How to make a Minecraft Creeper Gift Tag

Today in Least Random How To we are making Minecraft Creeper faces out of paper. This is a super-easy craft that can be used as a gift tag, decoration, or even (if you were so bold) as a coaster.

 

Supplies needed
Supplies needed

What you’ll need:

  • a sheet of black construction paper and a sheet of dark green construction paper
  • tape or stick glue
  • scissors
  • a pencil
  • a hole punch (optional)

 

First, you ‘re going to cut out a square from the green construction paper. I cut the sides to about 3.5 inches, but you can adjust the sizes to whatever you want, depending on what you are using it for.

Next, cut two squares from the black construction paper (about an inch each).

The mouth is the size of six of the eyes we just cut out. Using the eyes, make a rectangle two squares long and two wide. Draw another two squares on the corner of the mouth and then cut it out.

DSCN1314

 

This is the finished Creeper. Tape or glue the eyes and mouth to the green square from earlier. Hang it on your wall, punch a hole in the corner and hang it on a gift, or laminate it and use it as a coaster.

 

But whatever you use it for, watch your back. It just might explode.

 

DSCN1312

 

Cut something lopsided? Tape or glue a scrap of paper to the back to even out the shape. 

Frame-by-frame animation

http://www.youtube.com/watch?v=OuL-V7TbqDY

 

Above is a link to a frame-by-frame animation I drew a few years ago. I used the program Manga Studio 4 to create the illustrations and then put them together with Windows Movie Maker. The animation is in no way a finished project, but it can still serve as a good example.

 

When making animation frame-by-frame, you must draw each frame only slightly different from the last. When you put them all together, professional animators show about 12 frames per second. However, the above animation was done with just one frame per second. The more simple the animation and the slower the action, the fewer frames you need to show per second.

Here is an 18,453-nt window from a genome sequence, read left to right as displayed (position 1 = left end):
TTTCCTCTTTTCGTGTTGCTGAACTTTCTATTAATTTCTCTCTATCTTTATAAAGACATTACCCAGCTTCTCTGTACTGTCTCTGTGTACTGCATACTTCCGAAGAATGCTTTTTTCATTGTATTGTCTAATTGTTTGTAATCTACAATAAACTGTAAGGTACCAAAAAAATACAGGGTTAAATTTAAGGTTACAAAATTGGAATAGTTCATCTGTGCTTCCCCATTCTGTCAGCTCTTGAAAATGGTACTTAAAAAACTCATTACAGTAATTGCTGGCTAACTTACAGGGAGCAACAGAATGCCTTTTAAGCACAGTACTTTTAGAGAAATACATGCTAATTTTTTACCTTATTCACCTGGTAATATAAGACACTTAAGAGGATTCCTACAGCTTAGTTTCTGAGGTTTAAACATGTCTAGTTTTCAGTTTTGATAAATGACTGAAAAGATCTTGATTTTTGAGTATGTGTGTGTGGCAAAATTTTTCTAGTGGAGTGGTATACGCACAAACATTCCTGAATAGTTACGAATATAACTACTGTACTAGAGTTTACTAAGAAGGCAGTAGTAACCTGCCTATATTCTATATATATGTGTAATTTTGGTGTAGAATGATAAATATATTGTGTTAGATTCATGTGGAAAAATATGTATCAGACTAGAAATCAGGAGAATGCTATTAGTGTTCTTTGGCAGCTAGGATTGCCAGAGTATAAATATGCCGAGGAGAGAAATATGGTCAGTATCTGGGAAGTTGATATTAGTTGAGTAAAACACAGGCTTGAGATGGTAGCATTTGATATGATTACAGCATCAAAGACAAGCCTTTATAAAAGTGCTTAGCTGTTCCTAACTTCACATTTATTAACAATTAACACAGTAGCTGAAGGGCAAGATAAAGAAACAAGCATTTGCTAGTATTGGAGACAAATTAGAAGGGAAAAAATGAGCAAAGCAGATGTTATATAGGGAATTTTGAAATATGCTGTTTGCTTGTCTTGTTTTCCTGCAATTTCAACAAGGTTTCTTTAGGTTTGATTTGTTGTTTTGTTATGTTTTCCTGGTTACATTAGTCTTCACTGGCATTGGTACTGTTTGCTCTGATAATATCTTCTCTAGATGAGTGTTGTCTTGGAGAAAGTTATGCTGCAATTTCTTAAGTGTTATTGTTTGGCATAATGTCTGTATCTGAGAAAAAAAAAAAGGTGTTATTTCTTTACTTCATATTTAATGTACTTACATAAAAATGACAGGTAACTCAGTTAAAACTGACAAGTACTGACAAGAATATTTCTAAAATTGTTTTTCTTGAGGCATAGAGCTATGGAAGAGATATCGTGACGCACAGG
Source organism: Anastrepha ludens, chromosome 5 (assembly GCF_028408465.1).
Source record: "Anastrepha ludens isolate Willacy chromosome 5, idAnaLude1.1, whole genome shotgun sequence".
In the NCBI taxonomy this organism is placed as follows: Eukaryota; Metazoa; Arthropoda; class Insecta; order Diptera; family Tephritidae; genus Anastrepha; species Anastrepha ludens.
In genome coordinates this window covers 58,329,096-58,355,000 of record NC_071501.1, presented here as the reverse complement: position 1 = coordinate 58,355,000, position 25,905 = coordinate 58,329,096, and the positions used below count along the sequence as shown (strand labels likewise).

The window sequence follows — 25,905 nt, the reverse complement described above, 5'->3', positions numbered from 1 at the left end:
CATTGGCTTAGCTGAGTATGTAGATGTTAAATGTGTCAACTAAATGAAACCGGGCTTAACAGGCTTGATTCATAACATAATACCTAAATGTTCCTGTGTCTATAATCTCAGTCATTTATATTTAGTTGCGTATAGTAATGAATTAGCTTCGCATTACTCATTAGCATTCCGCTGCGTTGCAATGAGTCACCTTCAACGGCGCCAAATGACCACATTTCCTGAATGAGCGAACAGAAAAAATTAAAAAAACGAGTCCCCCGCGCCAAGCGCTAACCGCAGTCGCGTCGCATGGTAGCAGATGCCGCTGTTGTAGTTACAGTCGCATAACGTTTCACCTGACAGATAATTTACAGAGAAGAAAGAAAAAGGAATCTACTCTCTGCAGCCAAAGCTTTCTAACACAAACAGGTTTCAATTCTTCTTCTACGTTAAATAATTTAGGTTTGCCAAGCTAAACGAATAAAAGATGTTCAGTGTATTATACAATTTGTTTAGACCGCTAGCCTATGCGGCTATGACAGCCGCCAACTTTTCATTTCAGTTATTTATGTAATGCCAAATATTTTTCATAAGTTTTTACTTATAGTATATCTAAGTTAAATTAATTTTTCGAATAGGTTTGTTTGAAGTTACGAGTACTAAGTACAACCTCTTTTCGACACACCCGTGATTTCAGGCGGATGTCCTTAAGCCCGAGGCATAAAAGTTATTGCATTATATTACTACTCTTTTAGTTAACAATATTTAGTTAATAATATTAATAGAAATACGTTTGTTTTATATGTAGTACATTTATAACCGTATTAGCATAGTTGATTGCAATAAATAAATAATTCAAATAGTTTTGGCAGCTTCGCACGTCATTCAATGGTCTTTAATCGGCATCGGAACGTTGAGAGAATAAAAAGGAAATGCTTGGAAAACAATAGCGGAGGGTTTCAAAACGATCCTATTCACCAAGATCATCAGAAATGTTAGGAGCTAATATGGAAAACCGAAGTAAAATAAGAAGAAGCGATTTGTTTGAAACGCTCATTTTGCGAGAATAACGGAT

Hope this was somewhat useful. Please comment below and click around the rest of the site.

Manga Illustration with Copic and Watercolor

Jun LiHere is a manga illustration I did using Copic markers, water color paints, and Pigma-sensei manga inking pens.

The drawing was done on Bee manga paper, which works amazingly well for Sakura/Pigma-sensei pens as well as Copic markers. It has amazing erasing qualities, pencil marks essentially disappear unless they are extremely dark. The paper is heavy duty, bright white with a smooth finish, so nib pens shouldn’t catch on the paper.

Water color paints do make the paint curl a bit at the edges but only if applied excessively.

Now for how I created the drawing:

First I sketched it out with a 0.7  mechanical pencil with hard lead. I use this a lot for sketches, but if you want a variation in lead softness I suggest you use Faber-Castell pencils. These are excellent quality and come with many different hardnesses.

The drawing was inked with a 0.4  Sakura Pigma-sensei pen. This type of pen creates a smooth even line, takes about ten minutes to dry completely, and is Copic and waterproof. However, it is not eraser proof and consequently I end up re-inking line drawings after erasing the pencil lines. The ink fades to a spotty gray after being erased with a mild pressure.

The first layer of color for the girl was done with Copic markers. From there I layered darker and deeper Copic tones. I tried to stick mainly to city-colors that would still stand out from the gray. Good choices are jean-blue and brown as seen on the girl above.

The background was painted with watercolors in two layers: basic and shadow. The graffiti was an experiment on my part with the combination of Copic and watercolors. I used Bee manga paper so the results I share with you may be different than using regular printer paper or another gloss.

The fish graffiti was done with Copic markers and duller with layers of gray watercolor, which created an interesting effect. The Copic color seemed to ‘splatter’ across the page in gray, dull red, and dull green spots. This created a favorable texture, in this case, because it was graffiti, but I suggest you use caution in layering Copic and watercolor in other projects. I tried to create rounded shapes to give the illusion of paint sprayed on the wall. The main Jun Li graffiti is a mixture of yin/yang in red and green and my name. The rest are random and unimportant, thus they are left uncolored and only outlined.

Finally, the highlights and stars in the background were done with white paint and a fine paintbrush. Be careful to apply the stars sparingly or they will appear like snow or they’ll seem unnatural. Too many stars and patterns start to appear. Try making a few constellations as well as random stars, and give them different sizes to simulate brightness.

I hope you found this article helpful. Please drop me a comment if you have any questions or comments.